Territorializing asylum in bureaucratic practices of 'eligibility'
Ephraim Poertner (University of Zurich)
Paper short abstract:
To establish what constitutes a human ‘eligible’ for protection, asylum bureaucrats regularly invoke ‘territories of persecution’ as delimited spaces of eligibility. In turn, these territories are mapped on and enforced through the body of asylum subjects – entailing a momentous territorialization of asylum.
Paper long abstract:
In the asylum apparatus in Switzerland, which seemingly is in constant transformation and response to crisis of some sorts, state bureaucrats daily encounter asylum-seekers and consider what constitutes a human 'eligible' for protection. I explore the manifold criteria of eligibility carved out in asylum law and institutional frameworks and the deliberation of bureaucrats in asylum case- and decision-making. While the asylum bureaucracy is constantly re-organized and legal categories shift, encounters of bureaucrats with asylum claimants and/or their 'entextualized' stories continuously revolve around the dialogical establishment of the credibility of persecution narratives, their fit with the refugee definition and potential impediments to repatriation. In these encounters, bureaucrats are imagining deservingness and vulnerability, but also what I call 'territories of persecution'. They spatialize asylum by invoking territories associated with knowable persecution scenarios and respective criteria and narratives of eligibility. I argue that these encounters even entail a distinctive mapping and enforcement of territory through the body - a territorialization of asylum and its subjects. Drawing on anthropological fieldwork on everyday decision- and case-making practices inside the Swiss asylum bureaucracy, I point out the crucial effects of such a territorialization: how it reworks moral frames of eligibility and leads to a depoliticization of both the body- and geo-politics of asylum.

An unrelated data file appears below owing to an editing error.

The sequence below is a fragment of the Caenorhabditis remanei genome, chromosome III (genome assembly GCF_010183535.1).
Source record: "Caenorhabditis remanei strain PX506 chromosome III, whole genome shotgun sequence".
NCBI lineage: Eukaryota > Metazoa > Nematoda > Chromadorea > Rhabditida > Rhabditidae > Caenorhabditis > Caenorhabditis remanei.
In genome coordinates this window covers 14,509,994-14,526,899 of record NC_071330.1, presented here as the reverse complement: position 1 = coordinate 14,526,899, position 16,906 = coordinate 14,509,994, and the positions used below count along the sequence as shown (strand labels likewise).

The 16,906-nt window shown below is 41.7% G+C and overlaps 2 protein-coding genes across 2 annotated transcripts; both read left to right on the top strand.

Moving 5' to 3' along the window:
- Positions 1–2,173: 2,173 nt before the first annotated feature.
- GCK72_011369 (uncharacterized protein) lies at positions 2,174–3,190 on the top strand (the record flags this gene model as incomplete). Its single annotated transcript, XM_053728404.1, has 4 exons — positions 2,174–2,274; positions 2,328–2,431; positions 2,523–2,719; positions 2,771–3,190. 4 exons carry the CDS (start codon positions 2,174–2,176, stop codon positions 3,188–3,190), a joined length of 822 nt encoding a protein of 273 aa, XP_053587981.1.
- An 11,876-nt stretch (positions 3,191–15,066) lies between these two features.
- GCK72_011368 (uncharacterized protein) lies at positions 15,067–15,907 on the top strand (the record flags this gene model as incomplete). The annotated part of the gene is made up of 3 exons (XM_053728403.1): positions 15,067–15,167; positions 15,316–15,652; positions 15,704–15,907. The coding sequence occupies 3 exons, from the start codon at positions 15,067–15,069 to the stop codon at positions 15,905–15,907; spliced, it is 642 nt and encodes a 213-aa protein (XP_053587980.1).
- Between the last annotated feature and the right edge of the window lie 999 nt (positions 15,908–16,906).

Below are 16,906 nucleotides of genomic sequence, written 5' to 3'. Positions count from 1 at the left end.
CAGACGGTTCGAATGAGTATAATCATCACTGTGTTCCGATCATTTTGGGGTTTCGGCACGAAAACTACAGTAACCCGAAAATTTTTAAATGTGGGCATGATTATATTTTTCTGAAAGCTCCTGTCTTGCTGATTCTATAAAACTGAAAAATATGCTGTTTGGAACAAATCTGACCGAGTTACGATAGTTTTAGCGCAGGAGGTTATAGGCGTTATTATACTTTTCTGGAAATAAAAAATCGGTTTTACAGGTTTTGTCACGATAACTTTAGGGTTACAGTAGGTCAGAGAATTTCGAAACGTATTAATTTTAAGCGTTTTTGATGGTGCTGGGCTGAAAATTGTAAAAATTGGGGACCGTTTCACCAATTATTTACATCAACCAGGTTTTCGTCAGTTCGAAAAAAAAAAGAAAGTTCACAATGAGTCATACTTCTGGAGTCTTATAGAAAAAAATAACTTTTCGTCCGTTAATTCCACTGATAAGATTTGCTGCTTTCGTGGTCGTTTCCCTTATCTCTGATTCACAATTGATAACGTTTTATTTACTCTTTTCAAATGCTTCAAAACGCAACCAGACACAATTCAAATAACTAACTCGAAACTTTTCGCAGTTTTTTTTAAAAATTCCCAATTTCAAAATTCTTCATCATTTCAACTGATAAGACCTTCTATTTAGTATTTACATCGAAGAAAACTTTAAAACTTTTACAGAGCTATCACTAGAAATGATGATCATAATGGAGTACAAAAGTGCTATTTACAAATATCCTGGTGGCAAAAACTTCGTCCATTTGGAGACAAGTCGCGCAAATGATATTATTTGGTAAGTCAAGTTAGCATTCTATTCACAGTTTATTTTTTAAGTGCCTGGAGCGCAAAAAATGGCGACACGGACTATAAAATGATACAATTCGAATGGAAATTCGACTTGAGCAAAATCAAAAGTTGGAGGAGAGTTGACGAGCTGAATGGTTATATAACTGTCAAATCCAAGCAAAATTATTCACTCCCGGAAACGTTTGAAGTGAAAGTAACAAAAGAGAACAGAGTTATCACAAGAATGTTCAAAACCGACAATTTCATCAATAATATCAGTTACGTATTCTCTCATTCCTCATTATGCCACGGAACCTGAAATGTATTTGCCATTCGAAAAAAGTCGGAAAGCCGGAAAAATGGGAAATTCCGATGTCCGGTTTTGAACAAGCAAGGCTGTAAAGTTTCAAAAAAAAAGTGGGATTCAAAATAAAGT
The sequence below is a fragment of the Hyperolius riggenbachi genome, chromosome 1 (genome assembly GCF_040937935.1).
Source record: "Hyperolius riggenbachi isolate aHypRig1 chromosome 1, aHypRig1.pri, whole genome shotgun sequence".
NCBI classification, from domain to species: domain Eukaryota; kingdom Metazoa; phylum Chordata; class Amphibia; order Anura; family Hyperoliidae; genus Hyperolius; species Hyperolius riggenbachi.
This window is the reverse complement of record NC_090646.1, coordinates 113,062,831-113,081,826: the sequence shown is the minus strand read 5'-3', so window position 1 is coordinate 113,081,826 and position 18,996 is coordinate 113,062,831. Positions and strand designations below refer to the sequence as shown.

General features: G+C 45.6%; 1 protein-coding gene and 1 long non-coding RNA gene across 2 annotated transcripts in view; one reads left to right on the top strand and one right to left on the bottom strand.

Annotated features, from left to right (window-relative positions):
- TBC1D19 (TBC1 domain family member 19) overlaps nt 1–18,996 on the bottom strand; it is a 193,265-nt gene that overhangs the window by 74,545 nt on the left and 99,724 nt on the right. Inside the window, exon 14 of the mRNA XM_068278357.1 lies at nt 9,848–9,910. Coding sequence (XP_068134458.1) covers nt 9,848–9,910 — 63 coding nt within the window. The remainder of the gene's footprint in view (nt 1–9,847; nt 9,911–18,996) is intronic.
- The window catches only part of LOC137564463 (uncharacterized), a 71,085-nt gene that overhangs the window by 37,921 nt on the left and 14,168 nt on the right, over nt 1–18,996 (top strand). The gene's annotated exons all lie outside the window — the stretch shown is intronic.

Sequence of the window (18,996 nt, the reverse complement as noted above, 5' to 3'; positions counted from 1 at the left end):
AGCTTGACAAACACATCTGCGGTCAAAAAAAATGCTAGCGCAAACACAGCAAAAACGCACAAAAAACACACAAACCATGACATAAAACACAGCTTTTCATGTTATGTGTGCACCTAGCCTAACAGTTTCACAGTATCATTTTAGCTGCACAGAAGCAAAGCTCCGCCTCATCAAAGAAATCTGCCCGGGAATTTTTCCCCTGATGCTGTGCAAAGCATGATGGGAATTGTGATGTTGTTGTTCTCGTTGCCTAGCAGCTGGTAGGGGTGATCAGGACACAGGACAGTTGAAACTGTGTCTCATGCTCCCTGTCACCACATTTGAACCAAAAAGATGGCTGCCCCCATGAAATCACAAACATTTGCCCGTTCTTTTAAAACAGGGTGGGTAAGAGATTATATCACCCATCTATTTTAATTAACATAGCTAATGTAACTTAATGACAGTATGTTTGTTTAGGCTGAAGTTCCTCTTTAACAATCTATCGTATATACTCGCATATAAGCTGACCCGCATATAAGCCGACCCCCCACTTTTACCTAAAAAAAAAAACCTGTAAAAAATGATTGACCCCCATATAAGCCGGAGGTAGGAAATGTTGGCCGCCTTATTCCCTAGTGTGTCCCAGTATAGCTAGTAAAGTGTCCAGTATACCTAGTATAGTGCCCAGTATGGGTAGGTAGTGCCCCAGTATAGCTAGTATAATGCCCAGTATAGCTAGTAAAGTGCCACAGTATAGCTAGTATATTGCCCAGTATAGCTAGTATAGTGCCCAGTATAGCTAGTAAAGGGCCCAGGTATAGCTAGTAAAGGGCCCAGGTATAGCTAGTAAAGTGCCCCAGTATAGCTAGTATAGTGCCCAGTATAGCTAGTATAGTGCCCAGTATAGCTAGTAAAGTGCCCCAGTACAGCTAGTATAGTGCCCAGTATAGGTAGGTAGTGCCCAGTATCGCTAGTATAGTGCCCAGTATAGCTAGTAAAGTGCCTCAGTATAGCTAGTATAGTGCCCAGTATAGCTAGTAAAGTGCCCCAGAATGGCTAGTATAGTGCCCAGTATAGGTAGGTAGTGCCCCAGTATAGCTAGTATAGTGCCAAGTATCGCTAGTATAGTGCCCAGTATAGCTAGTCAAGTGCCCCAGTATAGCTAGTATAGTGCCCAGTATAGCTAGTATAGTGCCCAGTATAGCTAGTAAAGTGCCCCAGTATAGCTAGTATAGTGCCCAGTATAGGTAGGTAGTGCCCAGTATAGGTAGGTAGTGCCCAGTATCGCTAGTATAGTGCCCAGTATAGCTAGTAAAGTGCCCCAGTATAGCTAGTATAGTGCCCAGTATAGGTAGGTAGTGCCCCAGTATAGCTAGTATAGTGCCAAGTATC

Tracing eligibilities: moralities, performances, practices (EASA Network for Anthropology of Law and Rights)